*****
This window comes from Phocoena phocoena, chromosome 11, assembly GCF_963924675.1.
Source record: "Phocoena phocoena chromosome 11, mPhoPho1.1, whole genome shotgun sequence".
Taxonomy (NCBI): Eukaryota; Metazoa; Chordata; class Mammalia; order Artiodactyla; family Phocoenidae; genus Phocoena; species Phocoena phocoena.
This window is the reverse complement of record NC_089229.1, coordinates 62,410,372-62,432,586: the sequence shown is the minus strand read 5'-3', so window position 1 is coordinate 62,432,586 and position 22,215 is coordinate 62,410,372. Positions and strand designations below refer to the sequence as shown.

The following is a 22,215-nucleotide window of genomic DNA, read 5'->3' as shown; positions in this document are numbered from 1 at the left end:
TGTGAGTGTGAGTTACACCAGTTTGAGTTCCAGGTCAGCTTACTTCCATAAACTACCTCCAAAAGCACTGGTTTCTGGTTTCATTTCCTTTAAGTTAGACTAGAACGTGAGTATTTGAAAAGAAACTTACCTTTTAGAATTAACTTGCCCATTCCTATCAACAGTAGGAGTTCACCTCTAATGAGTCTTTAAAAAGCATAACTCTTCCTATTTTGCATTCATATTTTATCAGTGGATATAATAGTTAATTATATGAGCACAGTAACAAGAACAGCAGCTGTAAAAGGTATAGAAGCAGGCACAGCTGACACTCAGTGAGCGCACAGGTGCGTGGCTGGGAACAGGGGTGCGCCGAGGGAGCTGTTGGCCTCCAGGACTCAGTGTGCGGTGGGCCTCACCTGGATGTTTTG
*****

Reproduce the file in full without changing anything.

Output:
This window comes from Phocoena phocoena, chromosome 11, assembly GCF_963924675.1.
Source record: "Phocoena phocoena chromosome 11, mPhoPho1.1, whole genome shotgun sequence".
Taxonomy (NCBI): Eukaryota; Metazoa; Chordata; class Mammalia; order Artiodactyla; family Phocoenidae; genus Phocoena; species Phocoena phocoena.
This window is the reverse complement of record NC_089229.1, coordinates 62,410,372-62,432,586: the sequence shown is the minus strand read 5'-3', so window position 1 is coordinate 62,432,586 and position 22,215 is coordinate 62,410,372. Positions and strand designations below refer to the sequence as shown.

The following is a 22,215-nucleotide window of genomic DNA, read 5'->3' as shown; positions in this document are numbered from 1 at the left end:
TGTGAGTGTGAGTTACACCAGTTTGAGTTCCAGGTCAGCTTACTTCCATAAACTACCTCCAAAAGCACTGGTTTCTGGTTTCATTTCCTTTAAGTTAGACTAGAACGTGAGTATTTGAAAAGAAACTTACCTTTTAGAATTAACTTGCCCATTCCTATCAACAGTAGGAGTTCACCTCTAATGAGTCTTTAAAAAGCATAACTCTTCCTATTTTGCATTCATATTTTATCAGTGGATATAATAGTTAATTATATGAGCACAGTAACAAGAACAGCAGCTGTAAAAGGTATAGAAGCAGGCACAGCTGACACTCAGTGAGCGCACAGGTGCGTGGCTGGGAACAGGGGTGCGCCGAGGGAGCTGTTGGCCTCCAGGACTCAGTGTGCGGTGGGCCTCACCTGGATGTTTTG